Another Turkish Lira flash crash

Another Turkish Lira flash crash  

A busy start to the session dealing with yet another mini TRY flash crash as the bad Lira news continues to compound. Otherwise, global Forex and fixed income markets remain in neutral  overnight and predictably focused on the upcoming FOMC minutes

The Turkish Lira meltdown. As far as I can tell was little more than a liquidity crunch reminding the Efx space again just how weak liquidity is during less than ideal times. As usual, the predictably fall out from the TRYJPY carry trade  has kept my desk hoping this morning

President Trump was keen to remind us overnight that trade war is not about to leave the stage anytime soon declaring he is  “not pleased” with the results of China trade but sees them as “a start.” Which then triggered a subtle risk reversal on US equities leaving investors rudderless and prone  heading into today’s Asia session

Oil Markets 

Oil prices had taken a respite although their far-reaching implications across asset classes most likely contributed to denting equity sentiment when Washington suggested oil prices have gone too far. With US gas prices jumping to 3 dollars per barrel in the states ahead of peak driving season, the political backlash not to mention the likelihood surging oil prices will sap some momentum from the US economy has caught the US administrations attention. Which of course puts more focus on Vienna Group’s decisions on whether and when to increase production in response to the latest supply shocks from Iran and Venezuela

Gold Markets
The US dollar continues to drive the Gold bus as a short covering US dollar rally has tentatively lifted the gold bulls spirits. But the market remains mired in no man’s land as the break fo 1300 did create enough of a fire sale to shock gold market into submission. The markets will now shift to the FOMC minutes for inflation updates as any suggestion that the Feds do see a pick up beyond their 2% target could be interpreted bullishly for Gold which should find support as an inflation hedge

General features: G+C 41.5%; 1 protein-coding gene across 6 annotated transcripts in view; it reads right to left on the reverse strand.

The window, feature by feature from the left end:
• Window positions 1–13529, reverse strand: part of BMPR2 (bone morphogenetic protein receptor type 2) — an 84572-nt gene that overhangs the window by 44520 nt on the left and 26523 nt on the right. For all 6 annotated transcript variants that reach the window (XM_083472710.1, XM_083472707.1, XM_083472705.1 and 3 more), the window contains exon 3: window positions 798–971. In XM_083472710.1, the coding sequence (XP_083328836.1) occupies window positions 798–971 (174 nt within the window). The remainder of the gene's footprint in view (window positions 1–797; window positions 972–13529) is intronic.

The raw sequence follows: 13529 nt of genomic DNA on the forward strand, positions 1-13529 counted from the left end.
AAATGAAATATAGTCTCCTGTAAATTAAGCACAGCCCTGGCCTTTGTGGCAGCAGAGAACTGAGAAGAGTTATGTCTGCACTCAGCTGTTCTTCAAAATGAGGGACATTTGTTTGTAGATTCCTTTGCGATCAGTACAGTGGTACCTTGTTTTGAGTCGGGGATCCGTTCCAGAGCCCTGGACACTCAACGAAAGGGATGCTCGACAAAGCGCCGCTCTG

Currencies

EUR: challenging to avoid the excessive noise around the Italian political scene but the focus remains on the FOMC and ECB statement.

JPY: USDJPY is coming off rather aggressively this morning as more disclosures have been noted from PM Abe stemming from the Kake school scandal. Attention remains focused on the Nikkei which is cratering this morning and triggering some interday USDJPY stop losses below 110.75 in this mini-meltdown. Liquidity has been thin post TRYJPY meltdown, so this could be exacerbating moves, but we should expect some ” bargain hunting below 110.50 to keep the movement contained at least for the short term

MYR: Profit taking on the broader USD with US bond yields remain stable has improved local sentiment however the market is in desperate need of fiscal clarity, and this fact alone will hold foreign investors at bay despite some desirable levels on both bond and currency markets. Despite foreign investors shying the local markets, domestic funds have been significant equity buyers which continues to underpin domestic sentiment.

This article is for general information purposes only. It is not investment advice or a solution to buy or sell securities. Opinions are the authors; not necessarily that of OANDA Corporation or any of its affiliates, subsidiaries, officers or directors. Leveraged trading is high risk and not suitable for all. You could lose all of your deposited funds.

Stephen Innes

Stephen Innes

Head of Trading APAC at OANDA
Stephen has over 25 years of experience in the financial markets and currently based in Singapore as the Head of Trading Asia Pacific with OANDA. Stephen's market views focus on the movement of G-10 and ASEAN Currencies. His views appear in Bloomberg, CNBC.Reuters, New York Times WSJ and the Economist. His media appearances include Bloomberg TV & Radio, BBC International, Sky TV, Channel News Asia, ASTRO AWANI and BFM Malaysia. Stephen has an extensive trading experience in Spot and Forward FX, Currency and Interest Rate Futures, Money Market Derivatives and Precious Metals. Before joining OANDA, he worked with organisations like Nat West, Chemical Bank, Garvin Guy Butler, and Sumitomo Mitsui Banking Corporation. Stephen was born in Glasgow, Scotland, and holds a Degree in Economics from the University of Western Ontario.
Stephen Innes